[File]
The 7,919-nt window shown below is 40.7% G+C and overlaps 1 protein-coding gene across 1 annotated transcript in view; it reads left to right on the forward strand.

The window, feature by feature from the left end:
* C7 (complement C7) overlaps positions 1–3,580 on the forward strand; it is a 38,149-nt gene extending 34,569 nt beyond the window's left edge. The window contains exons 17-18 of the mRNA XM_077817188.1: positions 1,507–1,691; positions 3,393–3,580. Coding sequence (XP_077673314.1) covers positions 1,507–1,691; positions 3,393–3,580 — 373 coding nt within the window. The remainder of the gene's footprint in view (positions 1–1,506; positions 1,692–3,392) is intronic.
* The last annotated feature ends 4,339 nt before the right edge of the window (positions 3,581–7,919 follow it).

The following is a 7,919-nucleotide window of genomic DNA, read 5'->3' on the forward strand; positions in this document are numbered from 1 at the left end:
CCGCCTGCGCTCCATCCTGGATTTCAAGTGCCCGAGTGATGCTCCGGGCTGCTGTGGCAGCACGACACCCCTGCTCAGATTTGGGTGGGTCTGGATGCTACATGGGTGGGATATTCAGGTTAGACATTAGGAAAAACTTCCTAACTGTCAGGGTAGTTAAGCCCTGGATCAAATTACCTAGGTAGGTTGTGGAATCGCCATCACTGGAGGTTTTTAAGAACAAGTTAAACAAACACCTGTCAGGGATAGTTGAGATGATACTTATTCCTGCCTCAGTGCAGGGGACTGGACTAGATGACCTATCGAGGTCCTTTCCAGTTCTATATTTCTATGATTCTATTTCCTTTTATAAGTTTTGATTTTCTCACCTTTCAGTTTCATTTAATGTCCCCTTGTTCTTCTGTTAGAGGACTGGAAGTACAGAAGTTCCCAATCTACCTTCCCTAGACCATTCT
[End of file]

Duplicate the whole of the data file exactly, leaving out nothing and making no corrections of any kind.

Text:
The 7,919-nt window shown below is 40.7% G+C and overlaps 1 protein-coding gene across 1 annotated transcript in view; it reads left to right on the forward strand.

The window, feature by feature from the left end:
* C7 (complement C7) overlaps positions 1–3,580 on the forward strand; it is a 38,149-nt gene extending 34,569 nt beyond the window's left edge. The window contains exons 17-18 of the mRNA XM_077817188.1: positions 1,507–1,691; positions 3,393–3,580. Coding sequence (XP_077673314.1) covers positions 1,507–1,691; positions 3,393–3,580 — 373 coding nt within the window. The remainder of the gene's footprint in view (positions 1–1,506; positions 1,692–3,392) is intronic.
* The last annotated feature ends 4,339 nt before the right edge of the window (positions 3,581–7,919 follow it).

The following is a 7,919-nucleotide window of genomic DNA, read 5'->3' on the forward strand; positions in this document are numbered from 1 at the left end:
CCGCCTGCGCTCCATCCTGGATTTCAAGTGCCCGAGTGATGCTCCGGGCTGCTGTGGCAGCACGACACCCCTGCTCAGATTTGGGTGGGTCTGGATGCTACATGGGTGGGATATTCAGGTTAGACATTAGGAAAAACTTCCTAACTGTCAGGGTAGTTAAGCCCTGGATCAAATTACCTAGGTAGGTTGTGGAATCGCCATCACTGGAGGTTTTTAAGAACAAGTTAAACAAACACCTGTCAGGGATAGTTGAGATGATACTTATTCCTGCCTCAGTGCAGGGGACTGGACTAGATGACCTATCGAGGTCCTTTCCAGTTCTATATTTCTATGATTCTATTTCCTTTTATAAGTTTTGATTTTCTCACCTTTCAGTTTCATTTAATGTCCCCTTGTTCTTCTGTTAGAGGACTGGAAGTACAGAAGTTCCCAATCTACCTTCCCTAGACCATTCT